3/01/2016

Avalanche Safety for Ice Climbers


Photo by Nathan Smith

While planning a trip, do you know what the avy conditions are in the area you’ll be climbing? As you hike the approach and descent, do you know how to read for signs of avy danger? As you climb, do you know what lurks above? Not only do we, as ice climbers, need to know how to read the ice, we also need to know how to assess for and avoid avalanches on the approach, around the climb, and above the climb.

By following these five steps of preparation from the Know Before You Go program, you’ll have a safer climbing experience in avalanche prone areas.


Step One: Get The Gear
You should always carry a transceiver, probe, and shovel and know how to use them. A transceiver is useless if you do not know how to use it, and more importantly, use it quickly and efficiently. These three items are known as reactive gear, allowing you to act after an avalanche. To be more proactive in the backcountry, packing a slope meter, thermometer, and altimeter will help you read the real-time conditions to help you avoid problematic areas. A slope meter will help you read the angle of the slope you are on. The thermometer will let you track the current temps to keep an eye on any rapid thawing. By keeping track of your elevation with an altimeter, you’ll be able to determine if you are in or approaching any elevations that were deemed as high-risk areas in the avy report you pulled up before leaving the house.

Let’s face it, most ice climbers will not follow step one while climbing. This makes it even more important to know and understand the following steps. Avoidance will be your most important tool in staying safe.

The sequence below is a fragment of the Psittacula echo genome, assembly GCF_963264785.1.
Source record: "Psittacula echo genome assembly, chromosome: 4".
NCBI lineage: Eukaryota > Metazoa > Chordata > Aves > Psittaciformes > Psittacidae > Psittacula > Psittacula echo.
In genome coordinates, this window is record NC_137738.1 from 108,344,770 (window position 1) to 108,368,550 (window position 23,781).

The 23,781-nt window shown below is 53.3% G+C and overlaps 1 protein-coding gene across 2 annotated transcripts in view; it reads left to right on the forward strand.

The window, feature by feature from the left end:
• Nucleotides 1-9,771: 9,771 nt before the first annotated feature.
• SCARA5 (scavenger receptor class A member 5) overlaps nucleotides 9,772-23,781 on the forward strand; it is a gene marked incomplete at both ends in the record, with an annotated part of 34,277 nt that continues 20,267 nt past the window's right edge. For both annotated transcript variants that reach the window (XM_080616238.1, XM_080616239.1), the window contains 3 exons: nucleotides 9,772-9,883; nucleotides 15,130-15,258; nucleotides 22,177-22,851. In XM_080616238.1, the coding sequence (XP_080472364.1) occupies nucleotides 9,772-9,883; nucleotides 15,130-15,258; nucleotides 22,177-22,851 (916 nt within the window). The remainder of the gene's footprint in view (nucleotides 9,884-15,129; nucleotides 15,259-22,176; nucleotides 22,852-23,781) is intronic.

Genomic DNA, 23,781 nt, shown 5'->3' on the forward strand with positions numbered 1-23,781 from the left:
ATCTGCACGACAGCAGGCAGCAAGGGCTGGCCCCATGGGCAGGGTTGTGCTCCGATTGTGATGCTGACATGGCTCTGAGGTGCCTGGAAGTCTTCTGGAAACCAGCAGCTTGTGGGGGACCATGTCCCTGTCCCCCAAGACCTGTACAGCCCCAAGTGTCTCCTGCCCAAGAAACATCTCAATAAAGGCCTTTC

Step Two: Get The Training
Take an avalanche class, read some books, talk with people that know this stuff. Gather the knowledge, obtain the skills, and learn the processes that will keep you safe. Learn how to make sense of the avy reports. Learn how to use the gear. Learn the terrain, signs, and conditions that normally warrant danger, e.g. slope angles, snow pack, etc. Learn which areas are generally high-risk and low-risk areas.

Step Three: Get The Forecast
Know where to get the avy report for the area you plan to climb. Learn how to make sense of the reports. Use that info to determine where you climb. Check the reports daily, even if you aren’t planning to climb that day. By keeping an eye on the daily reports, you’ll be able to identify any problematic trends for future climbs.

Nathan Smith on Sundial Falls WI3, Big Cottonwood Canyon, Utah
Step Four: Get The Picture
Be observant when you are driving up to the trail head, hiking the approach, on the climb, and on the descent. Keep an eye out for hazardous or changing conditions. Do the current conditions match the previous forecast? Be aware of other people around you that might trigger something or be affected if you set something off. Pay attention to the snowpack; dig a pit to see what each layer of snow looks like.

Step Five: Get Out of Harms Way
Avoid any problematic and high-risk areas, even if it means that you have to pass up all that fat ice. Tread lightly on suspect slopes; only one person at a time. Stay in contact with your partner at all times, i.e. visual or vocal contact. Don’t enter any closed areas. Know the terrain traps and do everything you can to avoid them. If the avalanche danger is high on the climb you want to do, make sure you have alternatives. Keep a list of avalanche safe routes that you can fall back on if need be.



Conclusion
While there is always a risk when entering avalanche terrain, with the right gear, and proper training you can do a lot to avoid the danger and keep you and your partners out of harms way. So get out, have fun, and be safe.

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